From 1995 to 2005, the average urban household saving rate in China rose by 7 percentage points, to about one quarter of disposable income. We use household-level data to explain why households are postponing consumption despite rapid income growth. Tracing cohorts over time indicates a virtual absence of consumption smoothing over the life cycle. Saving rates have increased across all demographic groups although the age profile of savings has an unusual pattern in recent years, with younger and older households having relatively high saving rates. We argue that these patterns are best explained by the rising private burden of expenditures on housing, education, and health care. These effects and precautionary motives may have been amplified by financial underdevelopment, as reflected in constraints on borrowing against future income and low returns on financial assets.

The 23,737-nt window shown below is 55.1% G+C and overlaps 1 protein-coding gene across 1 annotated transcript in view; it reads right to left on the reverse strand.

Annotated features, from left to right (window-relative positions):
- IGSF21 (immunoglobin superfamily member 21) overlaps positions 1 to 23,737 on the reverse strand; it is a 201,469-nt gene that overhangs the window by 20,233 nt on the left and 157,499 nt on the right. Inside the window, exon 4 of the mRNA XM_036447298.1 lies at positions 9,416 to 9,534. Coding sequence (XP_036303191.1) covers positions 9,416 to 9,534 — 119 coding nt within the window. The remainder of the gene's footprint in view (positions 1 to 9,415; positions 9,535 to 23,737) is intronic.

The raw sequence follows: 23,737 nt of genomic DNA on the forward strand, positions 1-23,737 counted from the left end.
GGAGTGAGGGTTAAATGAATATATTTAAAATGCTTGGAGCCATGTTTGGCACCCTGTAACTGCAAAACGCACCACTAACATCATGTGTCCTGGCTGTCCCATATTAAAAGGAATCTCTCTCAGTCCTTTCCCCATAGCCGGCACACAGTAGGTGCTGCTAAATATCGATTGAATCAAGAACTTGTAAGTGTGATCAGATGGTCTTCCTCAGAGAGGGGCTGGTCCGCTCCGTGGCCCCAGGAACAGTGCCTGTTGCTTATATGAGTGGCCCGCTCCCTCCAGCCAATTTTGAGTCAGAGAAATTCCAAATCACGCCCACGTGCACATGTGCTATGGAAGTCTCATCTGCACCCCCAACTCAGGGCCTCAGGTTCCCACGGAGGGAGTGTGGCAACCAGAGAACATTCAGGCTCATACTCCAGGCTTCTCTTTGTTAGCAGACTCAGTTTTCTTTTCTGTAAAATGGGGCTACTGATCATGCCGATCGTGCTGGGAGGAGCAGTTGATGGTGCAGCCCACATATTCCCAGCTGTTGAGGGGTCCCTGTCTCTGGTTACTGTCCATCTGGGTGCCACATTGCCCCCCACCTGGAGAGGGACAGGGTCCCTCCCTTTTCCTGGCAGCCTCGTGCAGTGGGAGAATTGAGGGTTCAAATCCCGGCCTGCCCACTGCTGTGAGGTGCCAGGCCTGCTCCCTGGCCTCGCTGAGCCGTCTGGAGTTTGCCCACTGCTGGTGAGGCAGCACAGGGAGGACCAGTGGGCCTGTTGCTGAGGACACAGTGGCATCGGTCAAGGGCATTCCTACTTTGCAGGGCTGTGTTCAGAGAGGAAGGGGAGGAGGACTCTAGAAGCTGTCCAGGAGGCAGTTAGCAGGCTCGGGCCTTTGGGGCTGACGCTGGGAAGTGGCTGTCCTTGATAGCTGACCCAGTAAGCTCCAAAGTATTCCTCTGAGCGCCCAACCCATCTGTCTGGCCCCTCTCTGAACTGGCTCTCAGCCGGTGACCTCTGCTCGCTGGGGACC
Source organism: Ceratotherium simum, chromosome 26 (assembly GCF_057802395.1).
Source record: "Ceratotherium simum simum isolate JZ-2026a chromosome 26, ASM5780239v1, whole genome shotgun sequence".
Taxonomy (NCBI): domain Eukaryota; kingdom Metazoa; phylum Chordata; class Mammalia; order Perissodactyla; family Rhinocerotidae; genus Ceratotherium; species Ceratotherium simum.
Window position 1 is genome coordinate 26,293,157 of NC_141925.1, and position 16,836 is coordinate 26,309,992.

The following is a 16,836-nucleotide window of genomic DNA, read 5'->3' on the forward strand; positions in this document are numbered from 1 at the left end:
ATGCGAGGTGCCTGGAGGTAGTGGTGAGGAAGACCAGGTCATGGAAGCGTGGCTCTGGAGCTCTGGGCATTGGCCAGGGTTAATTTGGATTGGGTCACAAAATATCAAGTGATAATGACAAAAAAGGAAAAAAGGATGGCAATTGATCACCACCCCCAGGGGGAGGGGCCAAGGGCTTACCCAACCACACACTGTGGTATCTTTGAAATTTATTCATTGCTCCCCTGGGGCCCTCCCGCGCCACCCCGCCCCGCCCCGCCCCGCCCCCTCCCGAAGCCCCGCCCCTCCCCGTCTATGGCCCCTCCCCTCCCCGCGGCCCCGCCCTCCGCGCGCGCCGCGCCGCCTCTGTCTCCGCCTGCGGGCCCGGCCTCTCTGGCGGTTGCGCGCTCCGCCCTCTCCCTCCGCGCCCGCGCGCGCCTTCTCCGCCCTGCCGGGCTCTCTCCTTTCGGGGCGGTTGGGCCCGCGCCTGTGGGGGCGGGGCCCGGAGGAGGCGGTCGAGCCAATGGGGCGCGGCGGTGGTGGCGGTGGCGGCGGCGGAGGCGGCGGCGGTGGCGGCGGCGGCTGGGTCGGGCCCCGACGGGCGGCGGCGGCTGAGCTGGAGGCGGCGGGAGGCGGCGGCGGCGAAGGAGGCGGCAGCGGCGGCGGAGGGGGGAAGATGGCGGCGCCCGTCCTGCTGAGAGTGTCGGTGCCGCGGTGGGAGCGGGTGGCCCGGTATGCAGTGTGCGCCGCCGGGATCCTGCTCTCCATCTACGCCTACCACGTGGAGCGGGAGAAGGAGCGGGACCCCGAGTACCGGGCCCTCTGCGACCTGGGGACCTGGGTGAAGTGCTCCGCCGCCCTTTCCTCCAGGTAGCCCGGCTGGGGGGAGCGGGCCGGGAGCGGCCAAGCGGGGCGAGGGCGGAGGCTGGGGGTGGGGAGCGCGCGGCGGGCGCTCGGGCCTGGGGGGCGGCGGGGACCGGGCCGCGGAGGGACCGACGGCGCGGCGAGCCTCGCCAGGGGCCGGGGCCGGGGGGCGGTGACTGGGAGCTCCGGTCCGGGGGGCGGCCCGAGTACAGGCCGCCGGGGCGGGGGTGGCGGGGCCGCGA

Mao Zedong did not see the value of reform and opening up. The China part of Nixon’s 1967 Foreign Affairs article suggested an implicit bargain that provided the conceptual basis for China’s new direction after 1978. That bargain was if China focused on domestic development and didn’t threaten the security of its neighbours, the United States would help.